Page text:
HEALING

Healing from codependency often involves self-awareness, therapy, setting healthy boundaries, and learning to prioritize one's own needs and well-being. Recognizing and addressing codependent patterns can lead to healthier, more fulfilling relationships and a stronger sense of self. It involves the following steps:


1- Self-awareness: Recognize and acknowledge the patterns of codependent behavior in your life. It is also to recognize what it is, in order for you to learn how and when it shows up in your life. It is also important to start recognizing what you want, feel, need while in relationship. It can be hard to know who you are when you are more aware of other people's feeling around you than your own. Starting to ask yourself regularly what you are feeling or want in different moments, especially while in relationship can start to bring awareness of self. You can even start by asking yourself what you would like to eat, what you would like to do, and what you need in different moments. It does not mean that you have to act on it, but simply start to bring awareness to it. It might be incredibly difficult to connect with those, as it you might think that you don’t really care where you go eat, and that you are happy to go with the flow. While there might be truth in that, you might also be pushing yourself aside for the desires of others.


2- Manage self versus others : One way that codependency works is to try to manage self by managing others. For example, if someone gets upset, the codependent person might try everything to calm the other person down so that they can become calmer. This may or may not work depending on the situation, and can bring a sense of lack of control. Instead, notice what is happening inside of you when someone else is upset, and manage your own emotional response. Managing yourself might include stepping away until the other person calms down, breathing, grounding, validating your own feelings, etc.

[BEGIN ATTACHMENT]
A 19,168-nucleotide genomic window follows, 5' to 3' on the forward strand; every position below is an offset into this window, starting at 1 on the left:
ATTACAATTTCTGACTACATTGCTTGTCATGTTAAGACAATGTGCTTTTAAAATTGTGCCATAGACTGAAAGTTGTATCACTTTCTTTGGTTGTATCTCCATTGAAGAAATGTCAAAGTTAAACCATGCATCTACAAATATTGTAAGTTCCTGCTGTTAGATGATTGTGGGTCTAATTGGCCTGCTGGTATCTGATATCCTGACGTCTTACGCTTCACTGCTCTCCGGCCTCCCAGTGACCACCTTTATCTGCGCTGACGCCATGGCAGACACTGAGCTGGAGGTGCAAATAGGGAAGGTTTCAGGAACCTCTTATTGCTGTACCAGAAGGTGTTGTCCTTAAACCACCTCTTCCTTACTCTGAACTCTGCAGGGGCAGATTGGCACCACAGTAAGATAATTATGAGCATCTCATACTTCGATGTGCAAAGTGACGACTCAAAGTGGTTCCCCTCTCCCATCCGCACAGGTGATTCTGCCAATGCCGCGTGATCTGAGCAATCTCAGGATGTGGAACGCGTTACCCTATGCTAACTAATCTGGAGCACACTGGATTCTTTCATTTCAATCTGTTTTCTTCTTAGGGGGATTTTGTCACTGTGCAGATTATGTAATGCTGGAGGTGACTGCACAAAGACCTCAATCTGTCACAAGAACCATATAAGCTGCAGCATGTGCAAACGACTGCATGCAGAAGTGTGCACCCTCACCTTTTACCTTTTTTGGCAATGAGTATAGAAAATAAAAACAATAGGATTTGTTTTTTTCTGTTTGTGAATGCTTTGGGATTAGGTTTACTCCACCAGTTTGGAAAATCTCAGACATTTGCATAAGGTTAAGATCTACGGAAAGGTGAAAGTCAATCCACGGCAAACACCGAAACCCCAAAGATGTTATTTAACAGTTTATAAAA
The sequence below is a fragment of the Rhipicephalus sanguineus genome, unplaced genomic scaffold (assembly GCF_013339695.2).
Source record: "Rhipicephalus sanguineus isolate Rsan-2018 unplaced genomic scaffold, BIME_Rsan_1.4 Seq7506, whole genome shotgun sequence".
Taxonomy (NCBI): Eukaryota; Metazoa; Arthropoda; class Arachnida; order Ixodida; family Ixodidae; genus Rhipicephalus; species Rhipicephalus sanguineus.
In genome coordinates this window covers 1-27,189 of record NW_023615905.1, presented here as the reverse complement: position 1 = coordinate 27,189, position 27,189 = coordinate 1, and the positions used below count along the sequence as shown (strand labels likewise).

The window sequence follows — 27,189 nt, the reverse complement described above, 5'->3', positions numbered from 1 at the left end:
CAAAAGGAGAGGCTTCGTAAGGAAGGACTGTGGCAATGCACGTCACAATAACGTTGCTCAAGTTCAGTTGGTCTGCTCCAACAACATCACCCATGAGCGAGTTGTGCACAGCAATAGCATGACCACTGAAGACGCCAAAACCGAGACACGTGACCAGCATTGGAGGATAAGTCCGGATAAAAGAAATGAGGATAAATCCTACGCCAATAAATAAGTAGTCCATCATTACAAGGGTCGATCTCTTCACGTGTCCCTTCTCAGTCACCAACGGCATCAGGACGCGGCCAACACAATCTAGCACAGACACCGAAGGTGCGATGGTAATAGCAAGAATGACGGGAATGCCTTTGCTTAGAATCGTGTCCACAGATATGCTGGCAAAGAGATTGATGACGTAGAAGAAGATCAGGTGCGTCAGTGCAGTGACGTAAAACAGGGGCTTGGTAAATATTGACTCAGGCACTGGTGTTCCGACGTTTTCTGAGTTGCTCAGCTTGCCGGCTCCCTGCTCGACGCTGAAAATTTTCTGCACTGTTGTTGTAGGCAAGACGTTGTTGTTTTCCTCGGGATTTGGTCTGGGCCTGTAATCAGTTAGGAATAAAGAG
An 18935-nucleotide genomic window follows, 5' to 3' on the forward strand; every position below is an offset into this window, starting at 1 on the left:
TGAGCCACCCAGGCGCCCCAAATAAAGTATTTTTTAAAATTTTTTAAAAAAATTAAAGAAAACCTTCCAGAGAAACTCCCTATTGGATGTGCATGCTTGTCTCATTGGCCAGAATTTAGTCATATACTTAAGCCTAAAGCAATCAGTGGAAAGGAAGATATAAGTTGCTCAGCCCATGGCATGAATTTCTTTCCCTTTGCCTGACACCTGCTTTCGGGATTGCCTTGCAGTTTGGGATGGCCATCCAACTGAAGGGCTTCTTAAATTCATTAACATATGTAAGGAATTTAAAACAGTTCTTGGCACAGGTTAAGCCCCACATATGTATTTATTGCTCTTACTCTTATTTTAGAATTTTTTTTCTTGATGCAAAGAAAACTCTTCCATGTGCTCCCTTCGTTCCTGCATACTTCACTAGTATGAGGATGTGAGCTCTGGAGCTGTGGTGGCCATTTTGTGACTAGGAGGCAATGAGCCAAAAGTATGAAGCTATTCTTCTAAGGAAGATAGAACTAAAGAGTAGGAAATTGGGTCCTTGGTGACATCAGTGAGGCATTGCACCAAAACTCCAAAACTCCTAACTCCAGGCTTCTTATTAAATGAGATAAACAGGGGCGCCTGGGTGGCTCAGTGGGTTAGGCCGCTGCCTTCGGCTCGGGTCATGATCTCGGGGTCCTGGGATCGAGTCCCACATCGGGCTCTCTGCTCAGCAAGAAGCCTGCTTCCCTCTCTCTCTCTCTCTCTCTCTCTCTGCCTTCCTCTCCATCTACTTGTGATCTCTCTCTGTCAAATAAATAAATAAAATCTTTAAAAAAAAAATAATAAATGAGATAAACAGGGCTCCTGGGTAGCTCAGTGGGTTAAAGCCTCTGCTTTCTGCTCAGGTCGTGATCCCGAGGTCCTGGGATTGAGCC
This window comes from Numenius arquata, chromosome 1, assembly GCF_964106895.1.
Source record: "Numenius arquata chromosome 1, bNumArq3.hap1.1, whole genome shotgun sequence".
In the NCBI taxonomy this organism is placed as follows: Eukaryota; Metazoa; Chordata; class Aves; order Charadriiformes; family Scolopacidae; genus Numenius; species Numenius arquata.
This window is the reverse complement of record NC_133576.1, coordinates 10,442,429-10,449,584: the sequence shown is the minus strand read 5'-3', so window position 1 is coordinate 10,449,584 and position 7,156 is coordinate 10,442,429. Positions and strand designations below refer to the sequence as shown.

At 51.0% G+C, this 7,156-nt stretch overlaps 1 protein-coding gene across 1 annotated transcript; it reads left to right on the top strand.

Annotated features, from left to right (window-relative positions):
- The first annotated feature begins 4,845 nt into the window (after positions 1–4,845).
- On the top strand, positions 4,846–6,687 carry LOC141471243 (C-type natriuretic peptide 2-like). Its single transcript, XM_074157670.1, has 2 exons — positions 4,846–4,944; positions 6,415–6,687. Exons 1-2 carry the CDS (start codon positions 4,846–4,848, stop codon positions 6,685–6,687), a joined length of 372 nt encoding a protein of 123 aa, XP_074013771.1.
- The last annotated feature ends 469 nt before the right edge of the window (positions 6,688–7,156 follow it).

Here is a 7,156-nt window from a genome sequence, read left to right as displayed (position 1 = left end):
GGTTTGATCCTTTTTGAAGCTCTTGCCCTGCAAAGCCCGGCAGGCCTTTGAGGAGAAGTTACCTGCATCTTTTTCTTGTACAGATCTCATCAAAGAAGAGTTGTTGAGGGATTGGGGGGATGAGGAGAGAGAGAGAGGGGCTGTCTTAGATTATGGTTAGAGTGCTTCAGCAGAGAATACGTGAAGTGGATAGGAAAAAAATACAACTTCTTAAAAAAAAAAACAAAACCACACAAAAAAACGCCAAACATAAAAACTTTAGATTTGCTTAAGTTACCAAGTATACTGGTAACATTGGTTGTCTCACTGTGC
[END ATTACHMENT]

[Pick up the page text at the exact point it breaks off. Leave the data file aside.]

3- Understand the root causes: Explore your past experiences and relationships to identify the underlying reasons for your codependent tendencies. This may involve seeking professional therapy or counseling. This step can help bring compassion and understanding as to why this is occurring in your life. This is often a generational pattern and an adaptive survival function stemming from the nervous system.


4- Set healthy boundaries: Learn to say "no" when necessary and establish clear boundaries in your relationships. Understand that taking care of yourself is not selfish but essential for healthy connections. However, without the previous step of knowing what you feel, it will be hard to set boundaries, since you might not even be aware that a boundary has been crossed.


5- Prioritize yourself: Prioritize self-care activities that nurture your physical, emotional, and mental well-being. Engage in hobbies, exercise, meditation, or other activities that bring you joy and relaxation. Since it's often about the other person, starting to acknowledge and prioritizing yourself will help honor your needs and desires


6- Develop independence: Focus on developing your own interests, passions, and goals outside of your relationships. This might require time to connect to. You can research activities in the area, look online at things to do and see if there would be jobs that you are interested in. This could be clues as to things that connect to who you really are. If you feel jealous or envious of something that someone is doing, it might also be a guiding factor of what you would love to do yourself.


7- Embrace vulnerability and authentic connections: This takes time. Work towards cultivating healthier, more genuine relationships based on mutual respect, trust, and understanding. It’s important to take one step at a time. This is often built by allowing yourself to be seen, vulnerable, and setting boundaries. There is a reason that it is hard to be vulnerable. Start with manageable doses of vulnerability. The more you experience acceptance from them, the more you can start to feel accepted for who you are, instead of fitting into what you think others want you to be.